A few months ago I started trying a daily practice of meditation – what’s referred to as “mindfulness,” actually. The idea is to quiet the mind and focus the attention on breathing, continually drawing stray thoughts back in. I’ve been using an app with a seven day series for beginners, just ten minutes a day.

And I’m terrible at it.

My brain is going in so many directions at once. And while sometimes it’s worry about what might happen or rehashing what has already happened, most of the time it’s just a running commentary. Most evenings it’s felt like all I’m doing the whole time is running after stray thoughts. I get one back only to realize another one is already well down another path. It’s like wrangling a pack of pre-schoolers.

And I’m learning that’s okay – learning not to get anxious about getting it “right.” Learning not to get frustrated by my hyperactive thoughts. Learning to struggle to learn something. Learning to give it time.

I have noticed something, though. The app encourages me to “pay attention” to my breath. It coaches me to draw those straying thoughts back to “pay attention.” And I’m beginning to think that, for me, trying to “pay attention” is part of the problem.

When I pay attention to something, I mentally pull back to observe. To pay attention to an experience is to, in some sense, take myself out of it so I can turn around and watch it.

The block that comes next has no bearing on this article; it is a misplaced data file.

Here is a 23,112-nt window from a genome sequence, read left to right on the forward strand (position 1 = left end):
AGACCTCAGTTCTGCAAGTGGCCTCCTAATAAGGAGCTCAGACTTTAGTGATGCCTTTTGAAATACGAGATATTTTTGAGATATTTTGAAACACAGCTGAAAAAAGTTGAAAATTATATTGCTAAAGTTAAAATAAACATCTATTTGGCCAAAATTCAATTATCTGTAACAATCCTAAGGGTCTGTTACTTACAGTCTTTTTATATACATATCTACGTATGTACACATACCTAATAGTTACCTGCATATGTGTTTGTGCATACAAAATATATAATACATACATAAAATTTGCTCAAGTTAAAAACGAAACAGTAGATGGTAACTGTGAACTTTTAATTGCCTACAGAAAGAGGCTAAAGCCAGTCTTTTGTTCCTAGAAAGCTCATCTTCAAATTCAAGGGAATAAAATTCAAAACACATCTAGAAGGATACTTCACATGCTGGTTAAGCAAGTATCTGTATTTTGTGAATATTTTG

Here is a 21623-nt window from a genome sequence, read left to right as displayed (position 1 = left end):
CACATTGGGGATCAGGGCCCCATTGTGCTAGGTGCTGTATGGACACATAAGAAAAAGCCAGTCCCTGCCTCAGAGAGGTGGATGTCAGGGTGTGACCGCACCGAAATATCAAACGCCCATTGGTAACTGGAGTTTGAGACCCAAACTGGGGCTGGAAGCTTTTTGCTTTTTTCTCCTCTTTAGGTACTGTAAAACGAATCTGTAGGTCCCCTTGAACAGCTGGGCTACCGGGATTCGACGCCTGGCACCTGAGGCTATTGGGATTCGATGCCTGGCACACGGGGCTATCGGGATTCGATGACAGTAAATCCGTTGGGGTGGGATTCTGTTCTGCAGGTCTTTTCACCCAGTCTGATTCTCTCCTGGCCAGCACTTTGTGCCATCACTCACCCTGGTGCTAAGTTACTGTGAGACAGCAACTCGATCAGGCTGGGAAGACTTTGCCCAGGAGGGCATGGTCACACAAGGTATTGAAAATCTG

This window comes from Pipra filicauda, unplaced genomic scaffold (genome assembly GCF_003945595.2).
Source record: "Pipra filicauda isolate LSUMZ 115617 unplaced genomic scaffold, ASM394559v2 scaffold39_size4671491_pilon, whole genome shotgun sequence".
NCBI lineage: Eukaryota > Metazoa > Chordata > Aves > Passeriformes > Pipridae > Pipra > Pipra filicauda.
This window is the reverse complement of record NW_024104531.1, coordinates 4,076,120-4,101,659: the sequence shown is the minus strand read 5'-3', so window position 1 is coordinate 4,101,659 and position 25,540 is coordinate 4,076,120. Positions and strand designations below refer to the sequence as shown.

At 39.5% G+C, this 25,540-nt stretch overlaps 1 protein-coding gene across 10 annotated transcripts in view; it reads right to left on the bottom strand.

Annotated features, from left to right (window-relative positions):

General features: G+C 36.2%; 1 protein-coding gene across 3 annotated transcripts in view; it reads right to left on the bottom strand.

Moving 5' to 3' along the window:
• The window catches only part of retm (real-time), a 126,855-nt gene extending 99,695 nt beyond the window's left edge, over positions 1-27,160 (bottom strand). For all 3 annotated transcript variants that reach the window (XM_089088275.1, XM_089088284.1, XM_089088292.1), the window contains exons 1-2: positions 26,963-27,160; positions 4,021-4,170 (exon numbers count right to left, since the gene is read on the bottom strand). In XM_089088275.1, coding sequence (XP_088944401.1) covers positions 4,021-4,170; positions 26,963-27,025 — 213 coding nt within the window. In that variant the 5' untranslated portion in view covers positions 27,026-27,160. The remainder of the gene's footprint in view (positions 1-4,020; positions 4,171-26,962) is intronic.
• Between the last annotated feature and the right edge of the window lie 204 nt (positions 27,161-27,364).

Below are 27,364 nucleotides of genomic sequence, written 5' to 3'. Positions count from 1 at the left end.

But I’ve learned something different in the past few years – I’ve learned a little of what it means to be present. For me, at least, that’s entirely different.

When I’m able to be fully present, I don’t need to pay attention – I’m there. I’m not thinking, I’m knowing. I’m not using my mind, I am. My whole self, including my mind, flowing together and simply being. Feeling, responding, improvising, experiencing, living.

I could never pay attention to a kiss and really be present to the kiss, just enjoying the kiss, at the same time. 

Mindfulness seems to work in a bit of the same way. If I can stop paying attention to my breath and just be present with it, my mind stops racing off in eight directions. It’s not easy to shush the commentary (“see, now this is working! Interesting that paying attention is so different…hey, maybe there’s a blog post in that!”).

But it’s a start. Somewhere to try learning more about myself and how I engage life and encounter the world.

If I can just stop paying attention long enough.

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